Você está na página 1de 29

Pathogenesis of Rubella and

Congenital Rubella
Dr Jenny Best
Emeritus Reader in Virology
Kings College London.
2012
Pathogenesis of Primary Infection

Spread by droplet from URT (7 d before


7-10 d after onset of rash).
High concs of virus.
Incubation period 14 days (range 12-21)
Virus replication in buccal mucosa and
lymphoid tissue.
Spread via lymphatic system leading to
viraemia and systemic infection.
Days after exposure
2 4 6 8 10 12 14 16 18 20 22 24 26 28 30

Clinical Features

Rash 39
38
Fever
37

Arthralgia

Lymphadenopathy

Pharynx
Virus Isolation

Blood

Stool

Urine

Neut. & HAI antibody


Serology

SRH antibody

Specific IgG (EIA)

Specific IgM (EIA)

2 4 6 8 10 12 14 16 18 20 22 24 26 28 30

Relation between clinical and virological features of postnatally acquired rubella.


Rubella
rash
Rubella rash
First on face and spreads down
Maculo-papular, lesions may coalesce.
Usually lasts 3 days and may be fleeting.
Pinpoint enanthem on soft palate sometimes
Pathogenesis of rubella rash
Not fully understood.
Rubella virus (RV) is present in the skin.
Immune mechanisms may be responsible.
Joint symptoms (1)
Most common in post-pubertal females (
70%)
Arthralgia or arthritis for 3-4 days,
occasionally up to 1 month.
RV may persist in the synovium.
RV antibodies detected in synovial fluid.
Immune complexes may be responsible
(CIC in serum from vaccinees ).
Joint symptoms (2)
Hormonal factors high incidence in
females and assoc with menstrual cycle.
No convincing evidence for association
with chronic joint disease.
Immune responses

IgG and IgM used for diagnosis.

IgG (predom IgG1), IgM, IgA and sec IgA.

CMI lymphoproliferative responses a few


days after rash. Mixed Th1/Th2 response.

Mild, transient immunosuppression.


Child with a Congenital
Rubella Cataract
This child is 9 months
old.
A cataract in the other
eye was surgically
removed.
Cataracts may develop
following maternal
rubella in 1st 12 weeks
of pregnancy.
Thrombocytopenic
purpura in
congenital rubella.
(1964, USA. From
Banatvala & Best).
Some Common Manifestations
of Congenital Rubella (1)

Permanent Transient
Cataract Low birth weight
Retinopathy Hepatosplenomegaly
Sensorineural deafness Meningoencephalitis
Heart defects Thrombocytopenic
Microphthalmia purpura
Microcephaly Bone lesions
Some Common Manifestations
of Congenital Rubella (2)
Developmental
Sensorineural deafness
Peripheral pulmonary stenosis
Mental retardation
Central language defects
Diabetes mellitus
Pathogenesis of Congenital
Rubella
Most damage is during the period of
organogenesis.
Persistence of RV delayed manifestations
Histological studies
(Tndury & Smith 1966)

Foci of damage in the chorion, desquamated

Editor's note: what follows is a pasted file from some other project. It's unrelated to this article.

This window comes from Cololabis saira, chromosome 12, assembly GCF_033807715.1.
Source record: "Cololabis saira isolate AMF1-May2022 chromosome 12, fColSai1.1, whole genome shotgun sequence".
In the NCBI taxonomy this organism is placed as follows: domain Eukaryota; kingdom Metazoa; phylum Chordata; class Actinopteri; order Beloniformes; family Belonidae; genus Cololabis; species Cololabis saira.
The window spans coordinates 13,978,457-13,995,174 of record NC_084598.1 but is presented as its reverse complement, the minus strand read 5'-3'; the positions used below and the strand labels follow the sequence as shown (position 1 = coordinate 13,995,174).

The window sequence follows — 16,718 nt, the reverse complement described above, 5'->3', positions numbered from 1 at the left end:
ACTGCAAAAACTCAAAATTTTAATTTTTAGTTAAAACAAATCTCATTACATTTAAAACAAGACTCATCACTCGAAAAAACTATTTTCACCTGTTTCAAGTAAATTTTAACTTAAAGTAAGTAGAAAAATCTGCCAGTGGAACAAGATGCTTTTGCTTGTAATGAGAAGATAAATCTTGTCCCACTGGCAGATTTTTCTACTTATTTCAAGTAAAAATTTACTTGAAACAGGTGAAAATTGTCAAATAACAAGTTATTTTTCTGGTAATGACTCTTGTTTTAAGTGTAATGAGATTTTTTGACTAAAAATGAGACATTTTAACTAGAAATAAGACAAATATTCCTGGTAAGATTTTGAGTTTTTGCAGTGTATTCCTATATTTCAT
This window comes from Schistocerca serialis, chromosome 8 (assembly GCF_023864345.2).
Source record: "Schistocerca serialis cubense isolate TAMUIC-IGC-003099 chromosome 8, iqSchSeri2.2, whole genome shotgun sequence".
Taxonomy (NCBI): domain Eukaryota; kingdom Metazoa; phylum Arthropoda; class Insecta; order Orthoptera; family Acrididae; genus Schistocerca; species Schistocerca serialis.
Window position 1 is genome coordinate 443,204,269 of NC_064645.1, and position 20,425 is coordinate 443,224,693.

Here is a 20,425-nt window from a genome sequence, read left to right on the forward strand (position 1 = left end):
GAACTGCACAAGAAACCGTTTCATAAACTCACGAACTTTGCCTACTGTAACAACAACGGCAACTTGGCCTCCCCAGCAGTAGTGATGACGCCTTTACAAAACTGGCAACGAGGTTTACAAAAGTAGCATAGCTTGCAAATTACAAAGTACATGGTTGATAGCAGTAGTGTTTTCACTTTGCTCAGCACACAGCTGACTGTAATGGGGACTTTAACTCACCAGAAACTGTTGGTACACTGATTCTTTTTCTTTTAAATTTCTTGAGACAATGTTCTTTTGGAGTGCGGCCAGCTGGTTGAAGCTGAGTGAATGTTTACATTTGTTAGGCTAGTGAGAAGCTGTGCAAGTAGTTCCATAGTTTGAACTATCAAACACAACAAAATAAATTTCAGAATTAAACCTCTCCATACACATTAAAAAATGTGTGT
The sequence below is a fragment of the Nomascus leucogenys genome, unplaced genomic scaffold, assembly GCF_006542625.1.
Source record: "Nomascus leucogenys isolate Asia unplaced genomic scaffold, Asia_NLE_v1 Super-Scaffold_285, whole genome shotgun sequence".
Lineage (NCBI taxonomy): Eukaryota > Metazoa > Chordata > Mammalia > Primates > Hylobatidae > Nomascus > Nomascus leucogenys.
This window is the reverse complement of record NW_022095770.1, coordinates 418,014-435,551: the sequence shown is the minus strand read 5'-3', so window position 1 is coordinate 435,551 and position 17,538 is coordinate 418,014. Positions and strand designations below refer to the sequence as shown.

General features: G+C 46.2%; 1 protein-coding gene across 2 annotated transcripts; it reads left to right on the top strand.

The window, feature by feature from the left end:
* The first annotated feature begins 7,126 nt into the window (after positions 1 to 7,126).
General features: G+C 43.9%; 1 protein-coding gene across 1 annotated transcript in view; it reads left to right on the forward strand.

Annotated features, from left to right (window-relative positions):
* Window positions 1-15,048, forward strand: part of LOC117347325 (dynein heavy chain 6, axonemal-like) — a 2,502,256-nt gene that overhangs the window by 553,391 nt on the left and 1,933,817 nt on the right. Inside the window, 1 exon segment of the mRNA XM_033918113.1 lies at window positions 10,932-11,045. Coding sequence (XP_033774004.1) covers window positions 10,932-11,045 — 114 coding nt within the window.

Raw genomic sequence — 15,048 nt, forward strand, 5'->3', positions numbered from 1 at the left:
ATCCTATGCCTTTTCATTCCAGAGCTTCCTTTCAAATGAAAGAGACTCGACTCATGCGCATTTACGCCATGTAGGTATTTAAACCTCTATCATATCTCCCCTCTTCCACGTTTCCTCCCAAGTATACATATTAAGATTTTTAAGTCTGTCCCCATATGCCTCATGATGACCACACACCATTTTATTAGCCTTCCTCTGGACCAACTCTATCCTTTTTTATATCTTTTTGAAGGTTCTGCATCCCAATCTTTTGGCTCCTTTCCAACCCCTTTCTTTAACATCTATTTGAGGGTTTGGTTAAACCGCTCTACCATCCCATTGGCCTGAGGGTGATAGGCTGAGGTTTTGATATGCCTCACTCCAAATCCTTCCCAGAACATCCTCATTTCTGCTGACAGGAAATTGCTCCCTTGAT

cells enter the fetal circulation.
Damage to endothelial cells
haemorrhages tissue necrosis.
Obstructive lesions in arteries.
Tissue necrosis
No inflammatory response
Congenitally-acquired Rubella
Persistence of Virus
Site Age (yrs) Reference

Lens 3 Menser et al. 1967

Thyroid* 5 Ziring et al. 1977

Brain 12 Weil et al. 1975


Cremer et al. 1975
* Hashimotos disease
Cases of panencephalitis
Congenital rubella: immune
responses
Impairment of CMI responses allows clones of
RV to persist.
Specific IgG, IgA and IgM are produced, but
antibody titres may fall rapidly in some affected
children.
May lack antibodies to C, have weak response to
E2 and weak response to E1 compared with
adults.
T-cell lines fail to respond to certain RV E1
peptides.
Suggests selective immune tolerance to E1.
RV-induced changes observed in
cell cultures (1)
Retardation in cell division mitotic
inhibition may be due to disruption of
actin filaments (cytoskeleton).
Apoptosis
Rubella Virus CPE in RK13 Cells is
due to Apoptosis.
Pathogenesis of Congenital
Rubella
Apoptosis of essential cells.
No apoptosis in fetal fibroblasts, may allow
RV to persist.
RV-induced changes observed in
cell cultures (2)
RV may disrupt normal cell growth: NSP
p90 interacts with pRB & pCK.
Disturbance of signalling pathways that
control cell differentiation, proliferation and
survival.
RV replication may be limited by interferon
&/or DI RNAs.
CRS and IDDM (1)
RV isolated from pancreas of infants with CRS.
RV-induced damage to islet cells, but not
cytolytic.
Depression of immunoreactive secreted insulin.
RV capsid shares epitopes with -cell protein.
Autoantibodies to islet cells in 20% patients in 2nd
decade.
Genetic susceptibility ( HLA DR3 DR2).
Conclusions
IDDM may be caused by an autoimmune
reaction or direct damage caused by persisting
virus.
The mechanisms by which RV interferes with
normal cell growth are of considerable interest.
More research is required to elucidate the
mechanisms by which RV causes fetal
damage.
Rubella
Cell mediated immune responses (1)
Decrease in total leucocytes, neutrophils
and T cells.
Transient depression of lymphocyte
responsiveness and DTH to mitogens and
antigens.
Specific lymphoproliferative responses
develop rapidly and persist for many years.
Rubella
Cell mediated immune responses (2)
Proliferative responses in adults are
influenced by selected HLA-DR antigens.
CD4+ MHC class II restricted and CD8+
class I restricted T-cell responses are
observed.
Interference with the cell cycle
NSP P90 interacts with pRB and pCK.
pRB, retinoblastoma protein is a cell cycle
regulatory protein.
pCK, citron-K kinase protein, a cytokinesis
regulatory protein.
Cell survival signaling pathways
Studies in RK13 cells.
Inhibition of PI3K-Akt signaling reduced
cell viability and increased Rv apoptosis.
Inhibition of Ras-Raf-MEK-ERK pathway
impaired RV replication and growth.

Cooray et al. Virology Journal 2005.